New car registrations rose to 1.7 million in March from 1.6 million a year ago. After rises in the first quarter of 2004, the west European car market is starting to look a little more confident. However, the prospect of soaring growth, which would basically be a result of improved economic factors across the board, is slim.

Despite a fall of 1.6% in January 2004, new car sales in western Europe are seeing the first signs of a long awaited recovery. For the second consecutive month, car sales have increased on the same period a year ago according to the ACEA. In March, sales increased by 6.9%, leading to a 2.9% rise in Q1 vehicles sales compared to the same period in 2003. This year the western European car market is expected to increase by 1-2%, compared to a depressing 2003, when new car registrations fell by 1.3%.

Western Europe's forecast economic growth of 1.7% in 2004 seems to already have enhanced consumers' confidence, creating a boost in demand for vehicles. While this sales revival is undoubtedly being helped by the launch of new models and tax incentives, the decisive factors in any sustained growth period will still be a persistent economic recovery - particularly in big markets such as France, Germany and Italy, where demand has been weak.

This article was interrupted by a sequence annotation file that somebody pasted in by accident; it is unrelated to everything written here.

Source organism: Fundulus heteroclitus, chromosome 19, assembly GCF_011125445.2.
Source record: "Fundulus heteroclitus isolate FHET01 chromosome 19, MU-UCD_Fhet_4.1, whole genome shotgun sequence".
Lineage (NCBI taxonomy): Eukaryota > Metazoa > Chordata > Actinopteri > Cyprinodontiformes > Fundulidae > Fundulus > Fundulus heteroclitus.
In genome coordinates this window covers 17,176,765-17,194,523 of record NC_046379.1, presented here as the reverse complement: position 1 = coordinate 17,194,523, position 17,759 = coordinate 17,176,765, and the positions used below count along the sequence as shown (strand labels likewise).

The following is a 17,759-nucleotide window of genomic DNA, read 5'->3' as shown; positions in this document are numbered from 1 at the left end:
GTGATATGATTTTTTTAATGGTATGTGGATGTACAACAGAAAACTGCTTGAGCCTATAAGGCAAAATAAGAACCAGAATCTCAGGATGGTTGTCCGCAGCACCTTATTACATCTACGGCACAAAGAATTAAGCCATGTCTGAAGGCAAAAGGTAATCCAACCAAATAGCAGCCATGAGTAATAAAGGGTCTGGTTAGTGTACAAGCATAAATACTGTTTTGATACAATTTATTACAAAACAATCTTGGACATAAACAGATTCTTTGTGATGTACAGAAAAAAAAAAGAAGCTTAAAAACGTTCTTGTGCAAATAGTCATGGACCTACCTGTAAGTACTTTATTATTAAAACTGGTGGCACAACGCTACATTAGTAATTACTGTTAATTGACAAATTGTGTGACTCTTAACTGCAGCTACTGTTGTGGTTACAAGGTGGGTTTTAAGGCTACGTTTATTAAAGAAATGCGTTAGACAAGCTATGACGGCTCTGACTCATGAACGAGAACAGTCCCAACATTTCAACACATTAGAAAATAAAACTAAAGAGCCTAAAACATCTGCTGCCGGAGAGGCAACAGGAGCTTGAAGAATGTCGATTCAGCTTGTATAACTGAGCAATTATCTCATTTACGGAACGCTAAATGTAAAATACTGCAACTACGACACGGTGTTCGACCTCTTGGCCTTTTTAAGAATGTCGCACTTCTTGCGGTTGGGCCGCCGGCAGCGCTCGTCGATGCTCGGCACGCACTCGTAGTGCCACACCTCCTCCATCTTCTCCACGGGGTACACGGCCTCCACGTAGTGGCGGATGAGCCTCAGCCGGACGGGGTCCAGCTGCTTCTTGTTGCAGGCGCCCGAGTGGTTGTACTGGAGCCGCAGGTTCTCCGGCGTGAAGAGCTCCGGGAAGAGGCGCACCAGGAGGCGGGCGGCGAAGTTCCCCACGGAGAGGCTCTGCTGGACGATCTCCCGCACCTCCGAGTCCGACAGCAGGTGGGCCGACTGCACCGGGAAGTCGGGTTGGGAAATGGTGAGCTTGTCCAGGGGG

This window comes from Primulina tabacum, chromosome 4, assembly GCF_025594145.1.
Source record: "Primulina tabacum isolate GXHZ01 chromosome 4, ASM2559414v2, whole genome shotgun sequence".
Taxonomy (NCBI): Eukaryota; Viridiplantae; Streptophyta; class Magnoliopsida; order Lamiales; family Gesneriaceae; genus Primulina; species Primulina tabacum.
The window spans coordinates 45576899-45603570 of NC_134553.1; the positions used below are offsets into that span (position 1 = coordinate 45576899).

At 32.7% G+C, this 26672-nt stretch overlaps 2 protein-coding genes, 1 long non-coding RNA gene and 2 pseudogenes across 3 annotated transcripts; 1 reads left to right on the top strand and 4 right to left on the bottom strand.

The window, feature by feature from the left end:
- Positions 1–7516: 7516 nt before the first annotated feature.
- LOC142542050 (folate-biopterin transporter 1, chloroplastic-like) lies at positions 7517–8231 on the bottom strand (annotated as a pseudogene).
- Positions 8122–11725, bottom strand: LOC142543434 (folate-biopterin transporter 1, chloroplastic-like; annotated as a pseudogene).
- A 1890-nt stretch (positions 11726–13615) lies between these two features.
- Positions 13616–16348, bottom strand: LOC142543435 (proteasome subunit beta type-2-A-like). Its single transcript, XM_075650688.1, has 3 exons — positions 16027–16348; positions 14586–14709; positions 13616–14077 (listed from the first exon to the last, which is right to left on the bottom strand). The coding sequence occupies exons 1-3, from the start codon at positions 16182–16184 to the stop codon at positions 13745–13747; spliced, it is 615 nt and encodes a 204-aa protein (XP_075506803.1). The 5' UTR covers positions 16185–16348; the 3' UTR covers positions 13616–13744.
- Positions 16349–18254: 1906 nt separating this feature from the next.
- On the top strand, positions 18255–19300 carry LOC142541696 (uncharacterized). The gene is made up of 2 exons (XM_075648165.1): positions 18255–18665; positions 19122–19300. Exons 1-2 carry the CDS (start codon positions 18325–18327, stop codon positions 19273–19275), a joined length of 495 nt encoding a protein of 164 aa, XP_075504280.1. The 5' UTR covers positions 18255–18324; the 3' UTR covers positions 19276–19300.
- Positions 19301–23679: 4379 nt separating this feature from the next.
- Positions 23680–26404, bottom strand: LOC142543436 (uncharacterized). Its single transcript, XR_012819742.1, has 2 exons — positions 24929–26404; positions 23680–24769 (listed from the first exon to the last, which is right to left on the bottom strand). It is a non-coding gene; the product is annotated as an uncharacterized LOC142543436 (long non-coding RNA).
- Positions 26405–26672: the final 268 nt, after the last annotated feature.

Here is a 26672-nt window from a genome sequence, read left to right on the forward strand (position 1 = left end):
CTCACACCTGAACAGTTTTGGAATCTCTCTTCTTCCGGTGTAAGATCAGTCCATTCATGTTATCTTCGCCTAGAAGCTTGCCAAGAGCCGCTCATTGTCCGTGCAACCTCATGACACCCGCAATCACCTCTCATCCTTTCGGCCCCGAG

Manufacturers are facing similar challenges in Europe to those seen in the US marketplace, with fierce competition in every segment of the ultra competitive new car market. European manufacturers are also competing against Japanese rivals, which are constantly strengthening their position in the European market, and which last year increased their collective European sales by 17%.

In other markets, the strength of the euro has made life difficult for European manufacturers. The euro's strength against a weak dollar has damaged European manufacturers' attempts to increase their business in the US and played into the hands of their non-European rivals.

Manufacturers have also started to use the US method of aggressive discounts on new vehicles to fight declining demand, at the risk of reducing their profit margins. They are also counting on bigger ranges and more stylish models to tempt potential buyers.

Even with a small recovery predicted this year, the European new car market's prospects for growth look limited in coming years. Little wonder then that large manufacturers are turning to new and growing markets such as Asia.

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